What Bread Loaf offers is not just the opportunity to rub shoulders with eminent authors and publishing worthies, but a chance to do so at a time and place when their usually trip-wired bullshit detectors are disarmed. At book signings and public readings, authors are hawking a product; they’ll be nice to you, but only because they want you to buy their book. At Bread Loaf, a certain high-school cliquishness obtains — there are cool kids’ tables in the dining hall, and gossip abounds — but that can only go so far. I have read everything Samantha Chang has published, and like every other writer I know, I’ve lusted after getting into the Iowa MFA program she oversees, but at dinner we didn’t talk about any of that. We talked about mutual friends and our children. Justin Torres, likewise, may get his stories in The New Yorker and receive rave reviews on his first novel, We the Animals, but on one rainy night early in the conference he was just a guy needing to share my umbrella on the way to a reading.
The same applies to the publishing professionals, though the calculus is different. Agents and editors at Bread Loaf are quite explicitly there to do business. Each conference attendee can sign up for two private 15-minute meetings with an agent or editor, and an enterprising attendee can fit in four or five more by choosing the right seat at mealtimes or buttonholing an agent outside a Friday night dance. Most literary conferences offer similar access to publishing folk, but because of Bread Loaf’s reputation, attendees not only gain access to a slightly better cut of agents and editors, they also get the reflected glory of the Bread Loaf name.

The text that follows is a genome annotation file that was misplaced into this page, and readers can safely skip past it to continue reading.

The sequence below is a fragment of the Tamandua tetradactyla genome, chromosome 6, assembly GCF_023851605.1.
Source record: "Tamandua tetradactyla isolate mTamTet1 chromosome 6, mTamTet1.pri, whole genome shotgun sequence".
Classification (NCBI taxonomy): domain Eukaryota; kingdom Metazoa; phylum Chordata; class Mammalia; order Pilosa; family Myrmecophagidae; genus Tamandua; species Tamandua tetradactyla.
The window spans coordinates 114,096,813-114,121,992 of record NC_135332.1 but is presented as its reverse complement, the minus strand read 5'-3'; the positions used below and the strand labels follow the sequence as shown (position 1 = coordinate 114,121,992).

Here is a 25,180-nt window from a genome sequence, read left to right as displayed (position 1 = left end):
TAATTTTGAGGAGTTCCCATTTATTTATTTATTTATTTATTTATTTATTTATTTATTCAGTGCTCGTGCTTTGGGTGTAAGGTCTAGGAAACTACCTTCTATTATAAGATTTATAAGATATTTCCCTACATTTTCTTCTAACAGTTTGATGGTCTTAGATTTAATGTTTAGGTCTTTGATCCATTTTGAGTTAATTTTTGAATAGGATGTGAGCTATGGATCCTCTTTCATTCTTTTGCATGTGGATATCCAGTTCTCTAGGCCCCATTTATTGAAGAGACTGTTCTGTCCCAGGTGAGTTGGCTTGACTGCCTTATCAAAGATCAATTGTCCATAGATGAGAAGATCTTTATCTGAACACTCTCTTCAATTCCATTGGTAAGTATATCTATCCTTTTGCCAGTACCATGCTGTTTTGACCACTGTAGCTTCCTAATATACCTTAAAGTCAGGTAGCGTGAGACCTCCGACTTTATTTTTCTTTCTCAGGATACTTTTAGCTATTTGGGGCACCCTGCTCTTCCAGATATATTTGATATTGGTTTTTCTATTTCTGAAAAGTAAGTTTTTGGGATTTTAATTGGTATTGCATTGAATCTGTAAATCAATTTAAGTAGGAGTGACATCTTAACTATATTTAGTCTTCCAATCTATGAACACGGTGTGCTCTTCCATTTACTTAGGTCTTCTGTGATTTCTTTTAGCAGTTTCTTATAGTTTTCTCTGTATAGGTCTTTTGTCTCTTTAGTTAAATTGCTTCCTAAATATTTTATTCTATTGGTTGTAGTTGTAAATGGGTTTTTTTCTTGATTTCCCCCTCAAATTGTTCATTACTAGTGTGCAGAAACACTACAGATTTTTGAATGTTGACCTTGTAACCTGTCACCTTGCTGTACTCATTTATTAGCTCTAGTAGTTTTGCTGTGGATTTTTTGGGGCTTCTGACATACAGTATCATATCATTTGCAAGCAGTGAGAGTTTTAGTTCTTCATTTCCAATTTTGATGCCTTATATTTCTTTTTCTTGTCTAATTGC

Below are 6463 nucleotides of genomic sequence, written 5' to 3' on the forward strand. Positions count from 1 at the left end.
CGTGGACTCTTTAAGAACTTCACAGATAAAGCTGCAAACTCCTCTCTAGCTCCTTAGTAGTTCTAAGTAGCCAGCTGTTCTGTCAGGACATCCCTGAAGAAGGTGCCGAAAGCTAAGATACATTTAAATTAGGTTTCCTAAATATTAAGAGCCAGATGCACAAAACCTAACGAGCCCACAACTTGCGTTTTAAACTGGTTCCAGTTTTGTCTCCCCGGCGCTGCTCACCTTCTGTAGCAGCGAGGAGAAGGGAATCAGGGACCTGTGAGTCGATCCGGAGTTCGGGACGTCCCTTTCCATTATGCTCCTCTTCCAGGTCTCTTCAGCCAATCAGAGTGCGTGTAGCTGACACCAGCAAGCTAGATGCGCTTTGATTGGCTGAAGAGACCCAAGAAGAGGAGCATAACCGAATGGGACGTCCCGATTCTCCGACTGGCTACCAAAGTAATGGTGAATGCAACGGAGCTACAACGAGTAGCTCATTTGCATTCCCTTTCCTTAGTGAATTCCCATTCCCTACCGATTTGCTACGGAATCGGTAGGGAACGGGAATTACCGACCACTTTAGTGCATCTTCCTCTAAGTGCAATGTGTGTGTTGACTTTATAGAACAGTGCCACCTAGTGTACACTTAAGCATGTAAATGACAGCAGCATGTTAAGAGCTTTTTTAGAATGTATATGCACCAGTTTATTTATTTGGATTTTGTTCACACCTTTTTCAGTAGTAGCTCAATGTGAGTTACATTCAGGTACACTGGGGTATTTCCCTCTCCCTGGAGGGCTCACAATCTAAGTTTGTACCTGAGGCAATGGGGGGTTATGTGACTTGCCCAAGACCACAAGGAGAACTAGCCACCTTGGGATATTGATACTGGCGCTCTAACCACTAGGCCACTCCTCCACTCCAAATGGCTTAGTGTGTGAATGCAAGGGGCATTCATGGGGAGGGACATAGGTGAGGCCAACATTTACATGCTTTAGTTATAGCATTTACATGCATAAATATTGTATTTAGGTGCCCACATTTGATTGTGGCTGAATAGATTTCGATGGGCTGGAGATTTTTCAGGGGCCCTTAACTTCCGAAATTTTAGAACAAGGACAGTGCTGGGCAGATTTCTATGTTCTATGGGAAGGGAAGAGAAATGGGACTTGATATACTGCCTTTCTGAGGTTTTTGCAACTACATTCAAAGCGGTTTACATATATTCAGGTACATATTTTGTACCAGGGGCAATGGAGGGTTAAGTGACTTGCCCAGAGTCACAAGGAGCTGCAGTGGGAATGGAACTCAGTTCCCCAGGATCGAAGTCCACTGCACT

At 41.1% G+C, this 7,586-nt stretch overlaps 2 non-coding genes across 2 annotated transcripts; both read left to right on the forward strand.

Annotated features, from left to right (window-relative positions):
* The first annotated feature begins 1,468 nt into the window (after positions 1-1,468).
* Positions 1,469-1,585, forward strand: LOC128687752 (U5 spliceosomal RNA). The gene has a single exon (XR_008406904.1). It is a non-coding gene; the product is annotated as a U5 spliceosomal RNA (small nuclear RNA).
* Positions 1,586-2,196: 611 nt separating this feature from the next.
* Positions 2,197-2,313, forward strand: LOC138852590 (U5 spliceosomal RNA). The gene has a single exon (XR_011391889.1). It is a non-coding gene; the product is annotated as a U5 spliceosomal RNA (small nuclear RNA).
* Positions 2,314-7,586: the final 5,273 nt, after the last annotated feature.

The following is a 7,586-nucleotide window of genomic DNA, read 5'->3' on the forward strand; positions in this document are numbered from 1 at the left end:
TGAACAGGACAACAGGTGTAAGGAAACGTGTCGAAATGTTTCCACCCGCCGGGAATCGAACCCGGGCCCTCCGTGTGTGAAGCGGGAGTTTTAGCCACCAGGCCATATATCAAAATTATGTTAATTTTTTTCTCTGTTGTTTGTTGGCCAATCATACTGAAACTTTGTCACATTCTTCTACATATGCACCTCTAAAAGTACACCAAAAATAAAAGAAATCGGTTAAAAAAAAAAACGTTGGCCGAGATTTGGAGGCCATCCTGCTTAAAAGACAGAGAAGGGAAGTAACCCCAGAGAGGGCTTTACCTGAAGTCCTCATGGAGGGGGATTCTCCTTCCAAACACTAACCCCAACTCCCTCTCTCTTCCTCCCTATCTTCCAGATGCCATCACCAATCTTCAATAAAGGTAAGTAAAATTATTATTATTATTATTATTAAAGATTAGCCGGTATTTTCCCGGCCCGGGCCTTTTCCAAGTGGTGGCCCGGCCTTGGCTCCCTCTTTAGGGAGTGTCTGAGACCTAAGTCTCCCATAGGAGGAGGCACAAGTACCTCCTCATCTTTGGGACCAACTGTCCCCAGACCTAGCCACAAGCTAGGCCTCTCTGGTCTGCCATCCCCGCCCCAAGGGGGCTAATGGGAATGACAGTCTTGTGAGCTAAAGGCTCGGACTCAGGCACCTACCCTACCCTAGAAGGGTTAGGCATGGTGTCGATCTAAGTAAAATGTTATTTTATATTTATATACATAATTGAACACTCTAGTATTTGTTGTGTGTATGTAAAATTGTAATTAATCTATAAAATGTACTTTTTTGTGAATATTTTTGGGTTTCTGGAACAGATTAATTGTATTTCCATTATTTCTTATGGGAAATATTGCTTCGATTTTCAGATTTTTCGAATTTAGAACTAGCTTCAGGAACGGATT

This matters. As I wrote in a piece earlier this month, literary agents receive thousands, and in some cases, tens of thousands of query letters pitching unpublished books every year, and can take on only a handful of new writers. A conference like Bread Loaf serves a function much like a selective university does for job recruiters: it culls the untalented and unserious. The selection process is imperfect, of course, but when agents and editors sit down with writers at Bread Loaf they are free from the unspoken dictum of all publishing gatekeepers, which states that they can say no and be right 99 percent of the time. At Bread Loaf, as at other well-regarded conferences like Sewanee, Tin House, and Squaw Valley, publishing professionals can get out of the defensive crouch they typically adopt when talking with anyone trying to sell them a book idea and actually listen.
These are the practical reasons to attend a literary conference like Bread Loaf, and I would be lying if I said I didn’t consider them as I was writing that check for $2,725. (Yup, I applied for aid and didn’t get it.) As businesses go, publishing is a lousy one, but it is a business, and given a choice between sending my work in over the digital transom and spending a few grand on a writers’ conference where I can get the full attention of agents and editors, as well as smart feedback on my manuscript from the workshop, I’d write that check every time.